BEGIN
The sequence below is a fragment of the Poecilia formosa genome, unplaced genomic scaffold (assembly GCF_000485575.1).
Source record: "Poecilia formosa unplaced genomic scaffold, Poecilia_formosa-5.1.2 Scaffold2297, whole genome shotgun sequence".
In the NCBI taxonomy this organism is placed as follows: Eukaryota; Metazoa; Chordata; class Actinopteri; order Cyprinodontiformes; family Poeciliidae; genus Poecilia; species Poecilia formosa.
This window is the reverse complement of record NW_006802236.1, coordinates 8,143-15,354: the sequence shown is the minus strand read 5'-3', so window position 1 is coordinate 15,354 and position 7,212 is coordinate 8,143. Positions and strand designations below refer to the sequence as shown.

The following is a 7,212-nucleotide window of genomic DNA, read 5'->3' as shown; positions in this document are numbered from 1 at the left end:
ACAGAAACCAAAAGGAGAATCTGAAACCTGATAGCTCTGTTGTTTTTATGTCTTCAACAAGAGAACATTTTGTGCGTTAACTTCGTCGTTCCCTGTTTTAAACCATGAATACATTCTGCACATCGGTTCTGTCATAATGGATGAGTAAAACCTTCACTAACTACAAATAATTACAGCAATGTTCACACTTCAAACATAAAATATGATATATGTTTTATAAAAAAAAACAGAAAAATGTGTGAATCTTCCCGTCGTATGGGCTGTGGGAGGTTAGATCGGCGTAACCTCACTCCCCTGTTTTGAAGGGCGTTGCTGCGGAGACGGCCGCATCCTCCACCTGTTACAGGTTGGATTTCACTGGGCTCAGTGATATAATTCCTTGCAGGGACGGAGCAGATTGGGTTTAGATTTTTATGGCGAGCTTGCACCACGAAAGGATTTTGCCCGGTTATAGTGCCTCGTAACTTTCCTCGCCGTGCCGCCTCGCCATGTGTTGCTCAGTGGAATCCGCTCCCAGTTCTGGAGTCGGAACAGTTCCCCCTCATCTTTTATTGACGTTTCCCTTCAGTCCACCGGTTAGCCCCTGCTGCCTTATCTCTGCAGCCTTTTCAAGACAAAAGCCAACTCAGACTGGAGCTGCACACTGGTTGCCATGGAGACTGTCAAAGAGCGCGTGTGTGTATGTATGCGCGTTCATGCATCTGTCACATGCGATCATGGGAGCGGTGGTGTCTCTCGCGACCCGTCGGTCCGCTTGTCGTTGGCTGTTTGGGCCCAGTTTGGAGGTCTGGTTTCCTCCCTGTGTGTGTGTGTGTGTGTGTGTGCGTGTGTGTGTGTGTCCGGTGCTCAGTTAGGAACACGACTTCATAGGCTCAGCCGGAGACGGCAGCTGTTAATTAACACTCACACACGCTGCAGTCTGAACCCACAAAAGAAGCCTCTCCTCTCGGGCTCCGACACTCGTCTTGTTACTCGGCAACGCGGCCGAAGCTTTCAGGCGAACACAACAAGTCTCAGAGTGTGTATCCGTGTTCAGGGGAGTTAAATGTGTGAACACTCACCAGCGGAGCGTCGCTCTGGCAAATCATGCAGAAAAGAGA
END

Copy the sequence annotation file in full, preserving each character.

The sequence below is a fragment of the Poecilia formosa genome, unplaced genomic scaffold (assembly GCF_000485575.1).
Source record: "Poecilia formosa unplaced genomic scaffold, Poecilia_formosa-5.1.2 Scaffold2297, whole genome shotgun sequence".
In the NCBI taxonomy this organism is placed as follows: Eukaryota; Metazoa; Chordata; class Actinopteri; order Cyprinodontiformes; family Poeciliidae; genus Poecilia; species Poecilia formosa.
This window is the reverse complement of record NW_006802236.1, coordinates 8,143-15,354: the sequence shown is the minus strand read 5'-3', so window position 1 is coordinate 15,354 and position 7,212 is coordinate 8,143. Positions and strand designations below refer to the sequence as shown.

The following is a 7,212-nucleotide window of genomic DNA, read 5'->3' as shown; positions in this document are numbered from 1 at the left end:
ACAGAAACCAAAAGGAGAATCTGAAACCTGATAGCTCTGTTGTTTTTATGTCTTCAACAAGAGAACATTTTGTGCGTTAACTTCGTCGTTCCCTGTTTTAAACCATGAATACATTCTGCACATCGGTTCTGTCATAATGGATGAGTAAAACCTTCACTAACTACAAATAATTACAGCAATGTTCACACTTCAAACATAAAATATGATATATGTTTTATAAAAAAAAACAGAAAAATGTGTGAATCTTCCCGTCGTATGGGCTGTGGGAGGTTAGATCGGCGTAACCTCACTCCCCTGTTTTGAAGGGCGTTGCTGCGGAGACGGCCGCATCCTCCACCTGTTACAGGTTGGATTTCACTGGGCTCAGTGATATAATTCCTTGCAGGGACGGAGCAGATTGGGTTTAGATTTTTATGGCGAGCTTGCACCACGAAAGGATTTTGCCCGGTTATAGTGCCTCGTAACTTTCCTCGCCGTGCCGCCTCGCCATGTGTTGCTCAGTGGAATCCGCTCCCAGTTCTGGAGTCGGAACAGTTCCCCCTCATCTTTTATTGACGTTTCCCTTCAGTCCACCGGTTAGCCCCTGCTGCCTTATCTCTGCAGCCTTTTCAAGACAAAAGCCAACTCAGACTGGAGCTGCACACTGGTTGCCATGGAGACTGTCAAAGAGCGCGTGTGTGTATGTATGCGCGTTCATGCATCTGTCACATGCGATCATGGGAGCGGTGGTGTCTCTCGCGACCCGTCGGTCCGCTTGTCGTTGGCTGTTTGGGCCCAGTTTGGAGGTCTGGTTTCCTCCCTGTGTGTGTGTGTGTGTGTGTGTGCGTGTGTGTGTGTGTCCGGTGCTCAGTTAGGAACACGACTTCATAGGCTCAGCCGGAGACGGCAGCTGTTAATTAACACTCACACACGCTGCAGTCTGAACCCACAAAAGAAGCCTCTCCTCTCGGGCTCCGACACTCGTCTTGTTACTCGGCAACGCGGCCGAAGCTTTCAGGCGAACACAACAAGTCTCAGAGTGTGTATCCGTGTTCAGGGGAGTTAAATGTGTGAACACTCACCAGCGGAGCGTCGCTCTGGCAAATCATGCAGAAAAGAGA